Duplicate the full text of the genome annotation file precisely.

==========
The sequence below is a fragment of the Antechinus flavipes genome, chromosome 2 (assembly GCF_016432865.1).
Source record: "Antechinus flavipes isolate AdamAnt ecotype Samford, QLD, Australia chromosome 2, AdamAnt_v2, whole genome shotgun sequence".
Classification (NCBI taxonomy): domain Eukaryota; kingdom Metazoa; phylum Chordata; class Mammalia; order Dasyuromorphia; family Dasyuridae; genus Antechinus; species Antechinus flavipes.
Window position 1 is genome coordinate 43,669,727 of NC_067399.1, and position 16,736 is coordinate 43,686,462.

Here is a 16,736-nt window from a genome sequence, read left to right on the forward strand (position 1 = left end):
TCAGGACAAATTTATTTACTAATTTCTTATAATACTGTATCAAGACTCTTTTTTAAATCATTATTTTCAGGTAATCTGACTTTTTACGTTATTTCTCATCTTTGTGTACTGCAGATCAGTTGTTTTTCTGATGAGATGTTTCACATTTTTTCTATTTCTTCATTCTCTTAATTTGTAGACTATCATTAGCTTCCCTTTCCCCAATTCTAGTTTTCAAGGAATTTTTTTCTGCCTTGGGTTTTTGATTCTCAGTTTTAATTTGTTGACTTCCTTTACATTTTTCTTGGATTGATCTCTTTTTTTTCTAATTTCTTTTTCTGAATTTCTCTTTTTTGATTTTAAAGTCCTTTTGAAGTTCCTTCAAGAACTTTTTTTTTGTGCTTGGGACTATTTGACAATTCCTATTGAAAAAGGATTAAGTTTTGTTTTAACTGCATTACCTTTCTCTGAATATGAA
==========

The sequence below is a fragment of the Antechinus flavipes genome, chromosome 2 (assembly GCF_016432865.1).
Source record: "Antechinus flavipes isolate AdamAnt ecotype Samford, QLD, Australia chromosome 2, AdamAnt_v2, whole genome shotgun sequence".
Classification (NCBI taxonomy): domain Eukaryota; kingdom Metazoa; phylum Chordata; class Mammalia; order Dasyuromorphia; family Dasyuridae; genus Antechinus; species Antechinus flavipes.
Window position 1 is genome coordinate 43,669,727 of NC_067399.1, and position 16,736 is coordinate 43,686,462.

Here is a 16,736-nt window from a genome sequence, read left to right on the forward strand (position 1 = left end):
TCAGGACAAATTTATTTACTAATTTCTTATAATACTGTATCAAGACTCTTTTTTAAATCATTATTTTCAGGTAATCTGACTTTTTACGTTATTTCTCATCTTTGTGTACTGCAGATCAGTTGTTTTTCTGATGAGATGTTTCACATTTTTTCTATTTCTTCATTCTCTTAATTTGTAGACTATCATTAGCTTCCCTTTCCCCAATTCTAGTTTTCAAGGAATTTTTTTCTGCCTTGGGTTTTTGATTCTCAGTTTTAATTTGTTGACTTCCTTTACATTTTTCTTGGATTGATCTCTTTTTTTTCTAATTTCTTTTTCTGAATTTCTCTTTTTTGATTTTAAAGTCCTTTTGAAGTTCCTTCAAGAACTTTTTTTTTGTGCTTGGGACTATTTGACAATTCCTATTGAAAAAGGATTAAGTTTTGTTTTAACTGCATTACCTTTCTCTGAATATGAA